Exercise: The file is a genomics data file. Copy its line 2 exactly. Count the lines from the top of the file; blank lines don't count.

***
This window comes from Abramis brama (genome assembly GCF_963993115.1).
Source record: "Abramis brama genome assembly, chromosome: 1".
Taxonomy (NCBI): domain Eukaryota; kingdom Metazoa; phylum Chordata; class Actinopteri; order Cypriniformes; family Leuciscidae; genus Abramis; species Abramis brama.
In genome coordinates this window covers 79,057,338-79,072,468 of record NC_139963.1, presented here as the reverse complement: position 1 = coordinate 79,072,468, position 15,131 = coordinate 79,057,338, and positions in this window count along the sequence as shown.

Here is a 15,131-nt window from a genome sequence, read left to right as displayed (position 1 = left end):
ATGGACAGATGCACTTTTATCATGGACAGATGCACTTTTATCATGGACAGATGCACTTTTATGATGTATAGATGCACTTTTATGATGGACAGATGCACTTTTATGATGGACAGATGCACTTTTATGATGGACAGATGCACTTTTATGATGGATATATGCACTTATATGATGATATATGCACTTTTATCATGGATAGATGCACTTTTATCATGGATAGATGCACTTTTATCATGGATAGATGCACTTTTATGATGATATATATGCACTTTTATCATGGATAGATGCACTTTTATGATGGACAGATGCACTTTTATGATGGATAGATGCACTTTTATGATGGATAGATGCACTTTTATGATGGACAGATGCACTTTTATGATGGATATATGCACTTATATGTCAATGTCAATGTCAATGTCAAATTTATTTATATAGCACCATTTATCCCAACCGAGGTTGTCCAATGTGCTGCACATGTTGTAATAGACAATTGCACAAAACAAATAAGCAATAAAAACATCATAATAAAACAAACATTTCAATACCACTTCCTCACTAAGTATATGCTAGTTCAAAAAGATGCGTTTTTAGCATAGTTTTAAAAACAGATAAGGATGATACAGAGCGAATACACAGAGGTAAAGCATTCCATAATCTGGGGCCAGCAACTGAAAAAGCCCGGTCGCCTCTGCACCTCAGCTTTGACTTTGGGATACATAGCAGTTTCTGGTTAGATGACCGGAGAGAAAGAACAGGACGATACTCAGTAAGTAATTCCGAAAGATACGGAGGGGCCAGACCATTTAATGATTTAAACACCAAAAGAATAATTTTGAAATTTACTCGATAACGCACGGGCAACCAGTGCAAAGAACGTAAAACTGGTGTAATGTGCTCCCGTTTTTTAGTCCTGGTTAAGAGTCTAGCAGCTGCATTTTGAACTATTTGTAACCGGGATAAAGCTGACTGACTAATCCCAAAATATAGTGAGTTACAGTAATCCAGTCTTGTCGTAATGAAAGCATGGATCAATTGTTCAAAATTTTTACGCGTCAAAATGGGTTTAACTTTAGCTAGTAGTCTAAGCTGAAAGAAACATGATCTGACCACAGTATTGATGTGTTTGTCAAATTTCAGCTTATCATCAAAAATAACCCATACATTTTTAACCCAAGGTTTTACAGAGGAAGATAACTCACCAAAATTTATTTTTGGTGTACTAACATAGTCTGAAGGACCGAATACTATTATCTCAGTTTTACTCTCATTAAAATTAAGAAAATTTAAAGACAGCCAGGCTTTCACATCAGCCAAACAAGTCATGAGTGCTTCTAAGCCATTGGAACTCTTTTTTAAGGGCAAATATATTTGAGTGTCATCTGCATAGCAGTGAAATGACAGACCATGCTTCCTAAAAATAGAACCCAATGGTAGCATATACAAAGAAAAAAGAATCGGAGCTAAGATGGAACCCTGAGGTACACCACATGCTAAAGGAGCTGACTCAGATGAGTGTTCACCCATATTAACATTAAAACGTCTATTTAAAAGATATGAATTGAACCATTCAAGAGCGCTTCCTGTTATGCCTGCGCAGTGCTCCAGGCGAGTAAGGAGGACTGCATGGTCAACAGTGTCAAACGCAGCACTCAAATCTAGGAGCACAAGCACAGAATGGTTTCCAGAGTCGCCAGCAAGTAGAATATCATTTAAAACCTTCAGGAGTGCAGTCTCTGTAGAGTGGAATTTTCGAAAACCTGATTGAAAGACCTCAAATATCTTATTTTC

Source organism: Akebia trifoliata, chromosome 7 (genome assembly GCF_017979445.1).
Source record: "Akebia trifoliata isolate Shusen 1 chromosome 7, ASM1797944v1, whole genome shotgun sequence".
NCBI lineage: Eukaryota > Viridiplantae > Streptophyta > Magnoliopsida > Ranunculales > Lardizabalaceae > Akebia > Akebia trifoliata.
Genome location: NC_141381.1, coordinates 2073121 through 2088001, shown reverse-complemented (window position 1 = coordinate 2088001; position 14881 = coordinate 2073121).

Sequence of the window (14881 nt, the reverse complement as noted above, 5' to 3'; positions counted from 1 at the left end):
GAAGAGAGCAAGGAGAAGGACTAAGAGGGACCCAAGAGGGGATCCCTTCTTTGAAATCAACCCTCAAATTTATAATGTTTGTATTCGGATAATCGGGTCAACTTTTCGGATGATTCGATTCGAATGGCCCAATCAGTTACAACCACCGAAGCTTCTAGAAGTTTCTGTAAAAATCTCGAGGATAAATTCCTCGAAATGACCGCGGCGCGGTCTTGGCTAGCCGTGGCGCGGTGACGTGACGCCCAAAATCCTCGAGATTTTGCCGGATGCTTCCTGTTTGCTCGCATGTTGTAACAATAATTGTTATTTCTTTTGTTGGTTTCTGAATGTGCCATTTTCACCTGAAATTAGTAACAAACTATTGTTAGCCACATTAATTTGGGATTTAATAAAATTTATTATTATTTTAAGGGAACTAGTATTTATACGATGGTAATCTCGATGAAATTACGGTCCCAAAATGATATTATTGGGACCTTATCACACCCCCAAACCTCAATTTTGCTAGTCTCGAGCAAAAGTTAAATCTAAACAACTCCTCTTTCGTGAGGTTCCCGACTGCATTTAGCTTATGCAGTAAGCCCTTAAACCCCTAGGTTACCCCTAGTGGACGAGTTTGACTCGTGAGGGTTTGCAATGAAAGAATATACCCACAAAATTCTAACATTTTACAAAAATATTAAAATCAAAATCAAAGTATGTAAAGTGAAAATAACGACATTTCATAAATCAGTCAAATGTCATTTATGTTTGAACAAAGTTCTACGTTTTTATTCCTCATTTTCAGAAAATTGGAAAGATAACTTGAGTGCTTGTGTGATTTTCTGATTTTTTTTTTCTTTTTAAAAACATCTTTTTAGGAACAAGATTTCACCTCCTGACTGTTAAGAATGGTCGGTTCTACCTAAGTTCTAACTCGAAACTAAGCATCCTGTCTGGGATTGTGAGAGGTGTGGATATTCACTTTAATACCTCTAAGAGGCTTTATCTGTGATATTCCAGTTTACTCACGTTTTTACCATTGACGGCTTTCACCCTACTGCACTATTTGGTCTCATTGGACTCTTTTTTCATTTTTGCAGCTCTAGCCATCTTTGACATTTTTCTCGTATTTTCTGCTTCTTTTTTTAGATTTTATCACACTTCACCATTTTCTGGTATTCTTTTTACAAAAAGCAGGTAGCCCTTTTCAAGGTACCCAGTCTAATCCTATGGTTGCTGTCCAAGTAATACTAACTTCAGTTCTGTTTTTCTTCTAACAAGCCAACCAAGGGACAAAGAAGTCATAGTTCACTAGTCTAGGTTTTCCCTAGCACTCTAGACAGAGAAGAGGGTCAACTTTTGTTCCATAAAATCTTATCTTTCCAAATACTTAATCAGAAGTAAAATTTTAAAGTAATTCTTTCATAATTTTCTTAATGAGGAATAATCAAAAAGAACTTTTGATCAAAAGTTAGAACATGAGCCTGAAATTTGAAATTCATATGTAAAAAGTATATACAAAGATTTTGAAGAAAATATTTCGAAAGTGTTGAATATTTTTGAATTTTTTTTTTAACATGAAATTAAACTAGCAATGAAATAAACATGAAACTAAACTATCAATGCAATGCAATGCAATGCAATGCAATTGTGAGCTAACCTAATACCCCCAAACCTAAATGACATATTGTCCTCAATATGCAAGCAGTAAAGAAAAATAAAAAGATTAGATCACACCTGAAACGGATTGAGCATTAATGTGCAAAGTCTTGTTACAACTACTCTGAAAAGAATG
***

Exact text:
Source record: "Abramis brama genome assembly, chromosome: 1".